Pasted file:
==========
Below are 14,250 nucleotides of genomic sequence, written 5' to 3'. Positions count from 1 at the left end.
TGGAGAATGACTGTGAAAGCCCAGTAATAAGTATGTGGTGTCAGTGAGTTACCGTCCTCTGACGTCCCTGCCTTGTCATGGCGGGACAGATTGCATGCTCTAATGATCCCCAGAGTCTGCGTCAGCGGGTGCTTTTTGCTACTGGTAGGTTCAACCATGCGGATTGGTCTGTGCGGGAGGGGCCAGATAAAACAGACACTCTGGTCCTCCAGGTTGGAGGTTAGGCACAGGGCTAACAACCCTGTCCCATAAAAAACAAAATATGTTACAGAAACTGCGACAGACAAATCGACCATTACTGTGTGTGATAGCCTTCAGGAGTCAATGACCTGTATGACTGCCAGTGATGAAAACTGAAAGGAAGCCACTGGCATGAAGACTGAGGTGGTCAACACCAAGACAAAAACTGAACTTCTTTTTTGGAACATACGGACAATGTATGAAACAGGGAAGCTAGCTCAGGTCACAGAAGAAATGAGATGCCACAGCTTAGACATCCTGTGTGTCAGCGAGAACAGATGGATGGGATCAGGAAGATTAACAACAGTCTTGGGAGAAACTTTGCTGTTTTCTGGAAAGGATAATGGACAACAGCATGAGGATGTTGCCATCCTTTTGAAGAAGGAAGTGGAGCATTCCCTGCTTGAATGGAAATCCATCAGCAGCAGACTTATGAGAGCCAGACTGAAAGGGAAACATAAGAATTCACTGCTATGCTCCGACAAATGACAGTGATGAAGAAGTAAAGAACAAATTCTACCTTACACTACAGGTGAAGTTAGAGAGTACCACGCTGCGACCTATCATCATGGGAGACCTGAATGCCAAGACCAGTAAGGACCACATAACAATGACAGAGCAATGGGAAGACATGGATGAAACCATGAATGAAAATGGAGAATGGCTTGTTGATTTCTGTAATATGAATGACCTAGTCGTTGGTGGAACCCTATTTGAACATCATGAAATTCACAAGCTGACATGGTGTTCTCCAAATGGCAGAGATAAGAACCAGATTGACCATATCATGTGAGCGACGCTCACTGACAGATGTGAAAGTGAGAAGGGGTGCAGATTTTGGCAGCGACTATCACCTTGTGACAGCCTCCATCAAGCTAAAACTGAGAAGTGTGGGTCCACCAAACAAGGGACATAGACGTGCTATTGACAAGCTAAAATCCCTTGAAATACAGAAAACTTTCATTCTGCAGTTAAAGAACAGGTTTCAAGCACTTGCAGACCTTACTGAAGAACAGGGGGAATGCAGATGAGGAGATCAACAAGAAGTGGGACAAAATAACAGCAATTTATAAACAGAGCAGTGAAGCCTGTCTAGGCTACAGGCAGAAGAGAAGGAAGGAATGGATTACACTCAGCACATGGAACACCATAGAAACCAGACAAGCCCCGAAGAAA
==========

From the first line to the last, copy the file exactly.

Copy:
Below are 14,250 nucleotides of genomic sequence, written 5' to 3'. Positions count from 1 at the left end.
TGGAGAATGACTGTGAAAGCCCAGTAATAAGTATGTGGTGTCAGTGAGTTACCGTCCTCTGACGTCCCTGCCTTGTCATGGCGGGACAGATTGCATGCTCTAATGATCCCCAGAGTCTGCGTCAGCGGGTGCTTTTTGCTACTGGTAGGTTCAACCATGCGGATTGGTCTGTGCGGGAGGGGCCAGATAAAACAGACACTCTGGTCCTCCAGGTTGGAGGTTAGGCACAGGGCTAACAACCCTGTCCCATAAAAAACAAAATATGTTACAGAAACTGCGACAGACAAATCGACCATTACTGTGTGTGATAGCCTTCAGGAGTCAATGACCTGTATGACTGCCAGTGATGAAAACTGAAAGGAAGCCACTGGCATGAAGACTGAGGTGGTCAACACCAAGACAAAAACTGAACTTCTTTTTTGGAACATACGGACAATGTATGAAACAGGGAAGCTAGCTCAGGTCACAGAAGAAATGAGATGCCACAGCTTAGACATCCTGTGTGTCAGCGAGAACAGATGGATGGGATCAGGAAGATTAACAACAGTCTTGGGAGAAACTTTGCTGTTTTCTGGAAAGGATAATGGACAACAGCATGAGGATGTTGCCATCCTTTTGAAGAAGGAAGTGGAGCATTCCCTGCTTGAATGGAAATCCATCAGCAGCAGACTTATGAGAGCCAGACTGAAAGGGAAACATAAGAATTCACTGCTATGCTCCGACAAATGACAGTGATGAAGAAGTAAAGAACAAATTCTACCTTACACTACAGGTGAAGTTAGAGAGTACCACGCTGCGACCTATCATCATGGGAGACCTGAATGCCAAGACCAGTAAGGACCACATAACAATGACAGAGCAATGGGAAGACATGGATGAAACCATGAATGAAAATGGAGAATGGCTTGTTGATTTCTGTAATATGAATGACCTAGTCGTTGGTGGAACCCTATTTGAACATCATGAAATTCACAAGCTGACATGGTGTTCTCCAAATGGCAGAGATAAGAACCAGATTGACCATATCATGTGAGCGACGCTCACTGACAGATGTGAAAGTGAGAAGGGGTGCAGATTTTGGCAGCGACTATCACCTTGTGACAGCCTCCATCAAGCTAAAACTGAGAAGTGTGGGTCCACCAAACAAGGGACATAGACGTGCTATTGACAAGCTAAAATCCCTTGAAATACAGAAAACTTTCATTCTGCAGTTAAAGAACAGGTTTCAAGCACTTGCAGACCTTACTGAAGAACAGGGGGAATGCAGATGAGGAGATCAACAAGAAGTGGGACAAAATAACAGCAATTTATAAACAGAGCAGTGAAGCCTGTCTAGGCTACAGGCAGAAGAGAAGGAAGGAATGGATTACACTCAGCACATGGAACACCATAGAAACCAGACAAGCCCCGAAGAAA